The bottom line for me is that Chibnall made too many changes and turned the show into something I don’t recognize, that doesn’t seem like Who, and which doesn’t do much for me. I think the onus is on him, not Whittaker or The Doctor being female.
So there are many other TV series I’d rather re-watch than the last, say four, years of Doctor Who. (I’d really like to watch Dark Matter again, and I am re-watching The Expanse while I read the books.)
I’ve got Boston Legal in my Hulu queue; once in a while I watch an episode. It was a delightful show, another favorite of mine.
The show was sheer fun and slyly broke the fourth wall many times, often with Star Trek references.
I highly recommend it.
Watching an episode recently, I realized that, as much as I revered Captain Kirk in my youth, it’s Shatner’s Denny Crane that I most enjoy. (He won two Emmys for the role.) The character is a hoot, and Shatner must have had a ball playing him.
Speaking of changes that matter, the direction Trek has taken in modern times depresses me (see Berman’s Vulcans). Not everything needs to be dark and edgy.
(I am so fucking tired of that. A lot of the material added to The Expanse TV series is to make it darker and edgier, and I’ve disliked nearly all of it. When did we fall in love with asshole characters? Are we that insecure about our own ability to be decent and kind?)
Trek is about technology as a solution and about optimism. Fuck this post-modern deconstructive “everything sucks; everyone’s a dick” ethic. I really loath it.
There is also that weird clinging on I don’t get. Seeing Patrick Stewart as Picard now is as vaguely creepy as watching the aged Rolling Stones perform. (I’ve seen the Moody Blues several times recently. They’re a band I’ve been into since 1970-ish. Seeing them old is just sad.)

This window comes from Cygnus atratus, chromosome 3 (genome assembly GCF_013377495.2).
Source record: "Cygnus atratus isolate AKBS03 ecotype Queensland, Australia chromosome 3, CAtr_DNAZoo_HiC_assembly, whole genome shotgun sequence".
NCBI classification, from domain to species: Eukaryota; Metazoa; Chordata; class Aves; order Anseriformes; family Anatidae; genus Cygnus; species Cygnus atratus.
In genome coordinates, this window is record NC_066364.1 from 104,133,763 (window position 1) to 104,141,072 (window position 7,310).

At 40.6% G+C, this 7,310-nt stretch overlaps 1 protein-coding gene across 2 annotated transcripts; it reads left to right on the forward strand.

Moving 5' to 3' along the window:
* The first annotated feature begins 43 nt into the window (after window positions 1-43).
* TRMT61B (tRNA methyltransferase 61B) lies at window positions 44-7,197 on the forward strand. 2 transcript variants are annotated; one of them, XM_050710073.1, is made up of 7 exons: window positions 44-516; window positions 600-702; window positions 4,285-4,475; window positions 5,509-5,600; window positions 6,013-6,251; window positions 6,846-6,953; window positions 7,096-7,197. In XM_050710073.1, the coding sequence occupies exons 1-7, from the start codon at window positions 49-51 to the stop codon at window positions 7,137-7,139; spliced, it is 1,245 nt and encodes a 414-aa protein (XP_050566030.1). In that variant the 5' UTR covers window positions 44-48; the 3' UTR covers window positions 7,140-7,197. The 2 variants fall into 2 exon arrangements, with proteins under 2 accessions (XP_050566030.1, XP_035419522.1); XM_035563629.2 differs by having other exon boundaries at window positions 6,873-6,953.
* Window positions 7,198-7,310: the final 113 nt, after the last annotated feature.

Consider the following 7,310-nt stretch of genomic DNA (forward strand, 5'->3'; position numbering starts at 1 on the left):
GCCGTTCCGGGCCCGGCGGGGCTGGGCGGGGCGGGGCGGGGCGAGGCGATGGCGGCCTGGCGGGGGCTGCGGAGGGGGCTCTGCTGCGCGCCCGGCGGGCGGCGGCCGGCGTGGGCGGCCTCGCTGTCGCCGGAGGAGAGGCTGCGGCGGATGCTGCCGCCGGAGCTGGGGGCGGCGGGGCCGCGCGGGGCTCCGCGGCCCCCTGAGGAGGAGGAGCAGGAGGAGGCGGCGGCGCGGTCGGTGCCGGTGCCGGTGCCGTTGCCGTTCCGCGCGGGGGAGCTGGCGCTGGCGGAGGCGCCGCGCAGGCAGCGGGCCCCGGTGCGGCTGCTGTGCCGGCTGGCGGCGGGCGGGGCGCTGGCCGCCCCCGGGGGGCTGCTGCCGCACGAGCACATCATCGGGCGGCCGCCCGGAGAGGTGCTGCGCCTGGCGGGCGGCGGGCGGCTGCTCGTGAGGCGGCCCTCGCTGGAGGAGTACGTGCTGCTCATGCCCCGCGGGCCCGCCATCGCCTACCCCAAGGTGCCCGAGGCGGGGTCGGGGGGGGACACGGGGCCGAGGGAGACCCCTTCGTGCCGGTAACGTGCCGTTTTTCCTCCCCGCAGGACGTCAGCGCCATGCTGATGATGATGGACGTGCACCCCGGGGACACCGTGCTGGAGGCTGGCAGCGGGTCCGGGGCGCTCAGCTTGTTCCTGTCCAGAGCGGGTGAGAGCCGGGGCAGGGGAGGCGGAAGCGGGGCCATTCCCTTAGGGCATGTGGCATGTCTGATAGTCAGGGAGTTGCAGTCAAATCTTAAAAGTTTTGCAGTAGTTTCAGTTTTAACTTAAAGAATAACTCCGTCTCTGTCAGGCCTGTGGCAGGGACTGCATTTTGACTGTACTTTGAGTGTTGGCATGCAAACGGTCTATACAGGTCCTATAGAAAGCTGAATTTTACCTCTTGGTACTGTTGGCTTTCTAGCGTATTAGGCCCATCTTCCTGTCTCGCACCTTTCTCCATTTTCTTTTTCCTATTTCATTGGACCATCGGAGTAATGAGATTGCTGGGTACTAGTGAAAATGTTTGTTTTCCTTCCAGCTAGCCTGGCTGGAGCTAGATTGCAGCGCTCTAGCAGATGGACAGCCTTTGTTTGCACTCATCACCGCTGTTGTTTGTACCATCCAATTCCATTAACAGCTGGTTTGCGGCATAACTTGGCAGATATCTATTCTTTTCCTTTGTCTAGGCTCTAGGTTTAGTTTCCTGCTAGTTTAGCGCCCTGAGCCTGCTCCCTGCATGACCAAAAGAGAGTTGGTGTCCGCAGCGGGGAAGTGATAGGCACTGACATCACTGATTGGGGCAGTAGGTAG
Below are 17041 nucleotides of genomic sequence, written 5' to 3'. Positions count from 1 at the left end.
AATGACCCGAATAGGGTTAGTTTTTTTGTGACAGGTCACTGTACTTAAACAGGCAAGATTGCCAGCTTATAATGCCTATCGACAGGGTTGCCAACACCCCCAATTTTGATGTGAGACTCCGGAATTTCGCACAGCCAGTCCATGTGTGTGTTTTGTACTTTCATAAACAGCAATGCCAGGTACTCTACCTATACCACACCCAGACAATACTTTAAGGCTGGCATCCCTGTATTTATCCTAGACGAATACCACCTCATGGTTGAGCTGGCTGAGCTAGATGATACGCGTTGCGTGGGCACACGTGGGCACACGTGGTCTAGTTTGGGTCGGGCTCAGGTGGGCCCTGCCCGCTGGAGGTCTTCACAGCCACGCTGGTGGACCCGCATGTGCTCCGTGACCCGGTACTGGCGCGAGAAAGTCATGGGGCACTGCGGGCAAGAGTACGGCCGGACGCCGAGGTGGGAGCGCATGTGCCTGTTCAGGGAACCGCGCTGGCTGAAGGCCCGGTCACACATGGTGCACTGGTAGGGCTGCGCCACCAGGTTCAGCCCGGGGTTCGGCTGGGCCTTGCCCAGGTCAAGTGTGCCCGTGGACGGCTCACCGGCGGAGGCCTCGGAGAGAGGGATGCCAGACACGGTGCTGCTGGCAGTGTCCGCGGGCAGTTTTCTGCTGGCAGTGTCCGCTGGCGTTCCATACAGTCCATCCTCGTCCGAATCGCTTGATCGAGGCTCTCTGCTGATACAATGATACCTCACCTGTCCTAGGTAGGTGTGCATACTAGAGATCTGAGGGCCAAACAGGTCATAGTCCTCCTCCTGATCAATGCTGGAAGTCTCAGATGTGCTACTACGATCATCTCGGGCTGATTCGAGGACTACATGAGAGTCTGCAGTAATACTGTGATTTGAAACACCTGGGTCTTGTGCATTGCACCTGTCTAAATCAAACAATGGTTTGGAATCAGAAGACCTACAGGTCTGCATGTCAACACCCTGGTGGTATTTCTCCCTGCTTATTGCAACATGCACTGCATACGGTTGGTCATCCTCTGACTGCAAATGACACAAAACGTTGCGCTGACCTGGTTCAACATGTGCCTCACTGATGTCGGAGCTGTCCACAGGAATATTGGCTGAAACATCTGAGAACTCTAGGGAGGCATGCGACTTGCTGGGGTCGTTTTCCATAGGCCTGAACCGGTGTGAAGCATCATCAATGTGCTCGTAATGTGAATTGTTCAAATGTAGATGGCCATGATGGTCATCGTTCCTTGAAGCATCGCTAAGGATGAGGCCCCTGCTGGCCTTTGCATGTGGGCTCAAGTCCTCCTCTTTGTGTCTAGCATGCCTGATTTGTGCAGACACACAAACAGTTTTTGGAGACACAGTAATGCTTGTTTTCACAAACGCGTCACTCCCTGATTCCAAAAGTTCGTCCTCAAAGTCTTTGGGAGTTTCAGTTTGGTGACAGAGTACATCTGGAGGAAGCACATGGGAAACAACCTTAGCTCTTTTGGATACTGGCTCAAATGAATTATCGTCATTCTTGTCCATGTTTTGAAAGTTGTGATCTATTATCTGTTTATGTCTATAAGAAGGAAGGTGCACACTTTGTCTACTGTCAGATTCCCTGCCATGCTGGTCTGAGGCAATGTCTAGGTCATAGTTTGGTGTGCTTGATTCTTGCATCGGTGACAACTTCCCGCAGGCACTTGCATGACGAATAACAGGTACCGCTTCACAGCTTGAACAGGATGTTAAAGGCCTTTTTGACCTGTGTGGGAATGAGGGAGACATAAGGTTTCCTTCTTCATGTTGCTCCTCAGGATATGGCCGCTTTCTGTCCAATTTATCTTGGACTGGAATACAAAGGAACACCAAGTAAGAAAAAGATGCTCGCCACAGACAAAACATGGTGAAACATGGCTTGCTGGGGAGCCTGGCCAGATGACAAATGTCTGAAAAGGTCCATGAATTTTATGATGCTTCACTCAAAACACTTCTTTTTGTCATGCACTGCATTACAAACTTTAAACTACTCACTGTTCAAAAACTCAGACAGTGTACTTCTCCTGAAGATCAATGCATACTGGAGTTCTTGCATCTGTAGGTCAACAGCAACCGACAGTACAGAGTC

I guess I’m not very nostalgic.
Still talking Star Trek (with a segue into Star Wars): J.J. Abrams.
He’s a big part of what I meant by Trek leaving me. He’s instrumental in turning Star Trek into everything I dislike about modern TV SF (and modern SF movies). He made Jon Stewart’s head explode.
Essentially (in my eyes), Abrams turned Trek into the SOS (Same Old Shit).
He serves up pop SF that goes beyond cliche to what I call “iconic” — stories become just a string of well-known visual icons and visual distractions. (His well-known penchant for lens flare is sheer visual distraction.)
Stories for which, per an old quote, “there is no there there.”
I suppose financially it’s worked out for them, but as far as what will be remembered as classic, it ain’t gonna be this shit.
There’s a clear reason why.
I obviously need to work on the “shorter post” thing, but this takes care of four notes: Doctor Who; William Shatner & Denny Crane; New Trek; and Abrams Trek Wars.
They were all on the same notebook page; now they’re all in the same post.
Stay optimistic, my friends!